Observationally, it can be determined that kDNA-focused molecular diagnostic methods are more sensitive and those based on satDNA are more specific. Multiple comparative studies have been carried out between the different PCR methods for the diagnosis of CD [26, 49]. The international study developed by PAHO and WHO in 2011 stands out [12], in which the diagnostic techniques used in 26 laboratories in 16 countries with dilutions of isolated strains, clinical samples and artificially infected samples are evaluated, defining satDNA and kDNA as the most effective targets. Many studies present inconclusive results that must be analyzed on multiple occasions to determine the infection status in acute infection or to determine the parasitaemia in chronic infection [27, 31, 41]. When the disease becomes chronic, time is not an entirely determining factor, but time could be vital in cases of congenital infections, oral infections, conditions of immunosuppression or for patients undergoing a transplant process.

After the statistical analysis of the diagnostic efficacy of the protocols that apply molecular techniques, it is concluded that they are recommendable for routine diagnosis in the acute phase. These are sufficiently specific and sensitive methods for application (84.9% cumulative sensitivity and 98.5% cumulative specificity). None of the different molecular techniques (cPCR, qPCR and LAMP) present a DOR lower than 10, indicating a very high capacity to discriminate between infected and healthy patients [50]. These results are explained by the close relationship between parasitemia and diagnostic efficacy for any direct diagnostic method. In cases of acute infection, parasitemia is relatively high, which makes it possible to detect the pathogen's DNA in most blood samples from patients.

The diagnostic effectiveness of molecular techniques in the chronic phase presents a low sensitivity (cumulative sensitivity of 67%, 95% CI 65.4–68.5) for use as a routine diagnostic tool. This depends on the number of circulating parasites. Furthermore, in the chronic phase, parasitemia is low and intermittent. Therefore, in the processing of the sample from collection to the development of the test, there may be insufficiently high concentrations of parasitic DNA to be amplified. A possible solution to this limitation is the collection of several serial samples from the same patient at different times or an increase in the volume of blood drawn.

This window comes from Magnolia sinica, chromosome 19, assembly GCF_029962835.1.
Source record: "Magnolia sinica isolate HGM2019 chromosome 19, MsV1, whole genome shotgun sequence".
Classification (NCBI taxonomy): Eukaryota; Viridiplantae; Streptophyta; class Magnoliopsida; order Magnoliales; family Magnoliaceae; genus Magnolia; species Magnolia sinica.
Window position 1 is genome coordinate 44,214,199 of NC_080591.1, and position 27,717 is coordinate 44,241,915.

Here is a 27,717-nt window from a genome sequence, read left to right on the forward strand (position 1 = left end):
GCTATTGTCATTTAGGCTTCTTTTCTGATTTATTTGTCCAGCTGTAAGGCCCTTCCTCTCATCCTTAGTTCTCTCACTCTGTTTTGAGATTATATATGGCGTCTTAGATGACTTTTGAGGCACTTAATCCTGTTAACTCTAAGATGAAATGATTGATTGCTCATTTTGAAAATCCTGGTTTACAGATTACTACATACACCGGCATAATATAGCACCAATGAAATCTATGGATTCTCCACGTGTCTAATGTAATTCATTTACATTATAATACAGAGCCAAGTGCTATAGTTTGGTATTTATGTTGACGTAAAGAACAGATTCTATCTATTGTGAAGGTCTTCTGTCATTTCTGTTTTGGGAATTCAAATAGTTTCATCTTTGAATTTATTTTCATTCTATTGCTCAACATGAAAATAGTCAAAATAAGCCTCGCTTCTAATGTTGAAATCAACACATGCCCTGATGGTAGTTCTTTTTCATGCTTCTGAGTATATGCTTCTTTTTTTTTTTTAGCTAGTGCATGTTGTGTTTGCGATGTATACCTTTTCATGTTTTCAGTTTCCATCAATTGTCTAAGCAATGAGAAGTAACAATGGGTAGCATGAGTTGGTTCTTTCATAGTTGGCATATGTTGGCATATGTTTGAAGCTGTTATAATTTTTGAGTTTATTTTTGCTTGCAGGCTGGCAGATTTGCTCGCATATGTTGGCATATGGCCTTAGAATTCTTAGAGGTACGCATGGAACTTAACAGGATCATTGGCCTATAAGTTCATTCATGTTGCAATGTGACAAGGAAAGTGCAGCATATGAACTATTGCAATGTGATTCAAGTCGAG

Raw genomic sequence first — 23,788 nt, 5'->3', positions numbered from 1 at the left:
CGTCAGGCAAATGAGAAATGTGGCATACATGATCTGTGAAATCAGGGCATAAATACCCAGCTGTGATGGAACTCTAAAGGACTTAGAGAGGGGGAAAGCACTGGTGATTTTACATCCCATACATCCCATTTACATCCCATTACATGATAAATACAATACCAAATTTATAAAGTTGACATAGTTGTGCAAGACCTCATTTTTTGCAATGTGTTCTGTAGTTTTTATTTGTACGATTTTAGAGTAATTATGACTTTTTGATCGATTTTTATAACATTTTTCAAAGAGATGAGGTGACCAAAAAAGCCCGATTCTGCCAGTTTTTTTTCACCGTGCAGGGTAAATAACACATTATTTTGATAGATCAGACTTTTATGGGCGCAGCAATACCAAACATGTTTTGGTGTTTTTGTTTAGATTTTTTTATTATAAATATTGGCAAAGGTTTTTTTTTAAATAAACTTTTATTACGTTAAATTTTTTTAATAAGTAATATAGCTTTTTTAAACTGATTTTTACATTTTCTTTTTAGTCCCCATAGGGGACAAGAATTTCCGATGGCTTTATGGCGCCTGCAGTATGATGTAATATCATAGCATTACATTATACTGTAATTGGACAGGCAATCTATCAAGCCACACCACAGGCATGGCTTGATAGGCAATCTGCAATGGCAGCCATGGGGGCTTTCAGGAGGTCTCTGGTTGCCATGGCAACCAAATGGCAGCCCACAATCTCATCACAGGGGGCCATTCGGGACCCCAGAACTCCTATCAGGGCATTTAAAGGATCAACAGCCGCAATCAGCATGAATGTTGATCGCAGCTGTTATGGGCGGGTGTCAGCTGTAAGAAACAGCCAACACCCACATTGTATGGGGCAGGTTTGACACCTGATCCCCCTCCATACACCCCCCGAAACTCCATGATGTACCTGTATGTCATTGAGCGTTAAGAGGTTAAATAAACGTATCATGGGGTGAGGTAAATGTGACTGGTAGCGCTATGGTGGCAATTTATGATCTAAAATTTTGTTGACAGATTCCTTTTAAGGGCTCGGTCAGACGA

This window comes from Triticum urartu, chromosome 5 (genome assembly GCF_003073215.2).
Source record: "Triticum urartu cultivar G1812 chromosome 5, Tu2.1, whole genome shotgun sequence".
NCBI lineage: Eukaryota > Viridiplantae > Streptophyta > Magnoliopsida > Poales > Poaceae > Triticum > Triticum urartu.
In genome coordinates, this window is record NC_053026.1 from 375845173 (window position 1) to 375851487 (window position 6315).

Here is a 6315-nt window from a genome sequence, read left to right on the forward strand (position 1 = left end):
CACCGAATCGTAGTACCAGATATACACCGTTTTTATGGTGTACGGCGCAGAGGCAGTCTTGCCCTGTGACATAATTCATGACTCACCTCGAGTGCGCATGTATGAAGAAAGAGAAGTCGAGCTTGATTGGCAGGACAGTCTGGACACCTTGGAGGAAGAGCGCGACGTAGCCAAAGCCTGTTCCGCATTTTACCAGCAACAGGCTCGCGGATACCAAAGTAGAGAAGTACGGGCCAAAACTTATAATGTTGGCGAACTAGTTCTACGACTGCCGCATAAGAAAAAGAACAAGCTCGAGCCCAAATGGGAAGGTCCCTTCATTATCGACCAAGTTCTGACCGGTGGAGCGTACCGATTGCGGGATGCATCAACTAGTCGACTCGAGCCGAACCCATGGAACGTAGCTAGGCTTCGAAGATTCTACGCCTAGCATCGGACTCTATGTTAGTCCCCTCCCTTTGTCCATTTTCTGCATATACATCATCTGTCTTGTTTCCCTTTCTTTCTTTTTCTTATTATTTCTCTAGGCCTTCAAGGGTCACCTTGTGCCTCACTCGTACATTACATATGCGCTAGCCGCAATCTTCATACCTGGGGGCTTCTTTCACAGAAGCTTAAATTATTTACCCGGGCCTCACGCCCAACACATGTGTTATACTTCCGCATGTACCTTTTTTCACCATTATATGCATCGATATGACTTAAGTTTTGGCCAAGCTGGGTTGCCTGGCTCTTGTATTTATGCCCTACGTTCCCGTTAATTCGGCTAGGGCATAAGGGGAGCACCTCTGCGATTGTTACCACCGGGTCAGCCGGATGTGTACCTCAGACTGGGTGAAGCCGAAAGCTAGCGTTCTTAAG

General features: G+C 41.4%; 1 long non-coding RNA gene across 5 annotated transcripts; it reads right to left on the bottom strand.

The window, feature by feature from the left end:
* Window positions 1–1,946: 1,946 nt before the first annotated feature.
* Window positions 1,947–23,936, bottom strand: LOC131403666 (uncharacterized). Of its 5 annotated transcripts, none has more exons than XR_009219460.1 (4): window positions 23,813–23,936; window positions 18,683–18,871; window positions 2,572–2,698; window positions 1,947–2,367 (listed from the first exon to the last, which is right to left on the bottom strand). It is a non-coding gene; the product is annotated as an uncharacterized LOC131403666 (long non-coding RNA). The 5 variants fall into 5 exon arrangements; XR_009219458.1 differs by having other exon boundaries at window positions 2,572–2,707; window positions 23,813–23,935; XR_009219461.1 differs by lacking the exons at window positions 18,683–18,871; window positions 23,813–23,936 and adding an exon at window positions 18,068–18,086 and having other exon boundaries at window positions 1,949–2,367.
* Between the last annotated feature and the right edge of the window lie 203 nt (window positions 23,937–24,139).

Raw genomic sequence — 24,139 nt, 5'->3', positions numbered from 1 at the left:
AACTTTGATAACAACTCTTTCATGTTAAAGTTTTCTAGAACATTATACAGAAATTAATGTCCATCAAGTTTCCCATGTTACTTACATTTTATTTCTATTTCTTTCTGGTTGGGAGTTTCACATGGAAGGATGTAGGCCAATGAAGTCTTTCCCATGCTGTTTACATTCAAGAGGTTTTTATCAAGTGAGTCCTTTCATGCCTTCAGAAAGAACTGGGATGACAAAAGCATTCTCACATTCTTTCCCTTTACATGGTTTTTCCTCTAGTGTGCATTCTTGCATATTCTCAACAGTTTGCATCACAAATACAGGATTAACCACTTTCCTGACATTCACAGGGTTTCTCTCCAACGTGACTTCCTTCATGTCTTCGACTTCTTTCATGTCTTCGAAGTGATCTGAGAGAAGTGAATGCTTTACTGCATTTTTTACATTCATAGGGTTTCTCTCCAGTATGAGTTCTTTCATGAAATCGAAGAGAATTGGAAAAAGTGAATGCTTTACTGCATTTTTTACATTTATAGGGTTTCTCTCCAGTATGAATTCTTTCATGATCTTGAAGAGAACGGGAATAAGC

In general, the major problem with direct diagnostic techniques, whether molecular or conventional, is their limited application in endemic areas. These are regions in which the vast majority of those infected are in the indeterminate chronic phase of the disease; in these cases, the PCR result is positive for between 50 and 90% of those infected [51].

In addition, the results present great variability depending on multiple factors, such as the patient's parasitaemia, the volume and processing of the sample, the target of the technique or the characteristics of the population [51].

On the other hand, a negative result does not exclude infection, and a serological test would be unavoidable. The entire international community agrees that the most recommendable approach is the combination of both types of diagnosis [28].

The heterogeneity between studies was very high, both in the acute phase (acute: I2 sensitivity = 76.1% and I2 specificity = 77.9%, P < 0.001) and chronic phase (chronic: I2 sensitivity = 95.2% and I2 specificity = 64.9%, P < 0.001). This heterogeneity could be explained by different factors that imply a certain patient selection bias and the scarcity of comparative studies. Another determining factor that can explain these contrasts would be the different DTUs circulating in each geographical region in which the studies were carried out, as well as methodological errors in some protocols lacking amplification controls.

The analysis of the heterogeneity of the studies in the chronic phase showed significant relationships between two fundamental variables for the diagnosis of CD: use of the boiling bath and the addition of guanidine to the blood sample. Thus, the addition of guanidine buffer to the blood sample after its collection and the bath in boiling water significantly increased the sensitivity of the technique. This result was confirmed by other meta-analyses carried out on molecular diagnostic techniques for CD, such as that of Brasil et al. [51].

This difference is based on the release of parasite DNA, both by guanidine and by the boiling bath. The addition of guanidine hydrochloride to the sample with EDTA, forming the so-called guanidine-EDTA-blood (GEB), homogenizes the parasite's DNA, inhibits DNases and facilitates sample preservation, even at room temperature. With this procedure, it is possible to detect 1 parasite in up to 10 mL of blood [52].

The boiling water bath has previously been described as an efficient physical method of separation of the DNA networks present in the kinetoplast of the parasite, increasing the homogeneity of the genetic material in the blood sample [52]. The low concentration of parasites in the samples from patients in the chronic phase makes it necessary to homogenize the genetic material to ensure that after collecting the volume for the extraction process, the highest possible concentration of free parasite DNA is achieved. The search for new methods capable of increasing the ability to dissociate and disperse DNA throughout the sample seems to be the way forward in clinical practice.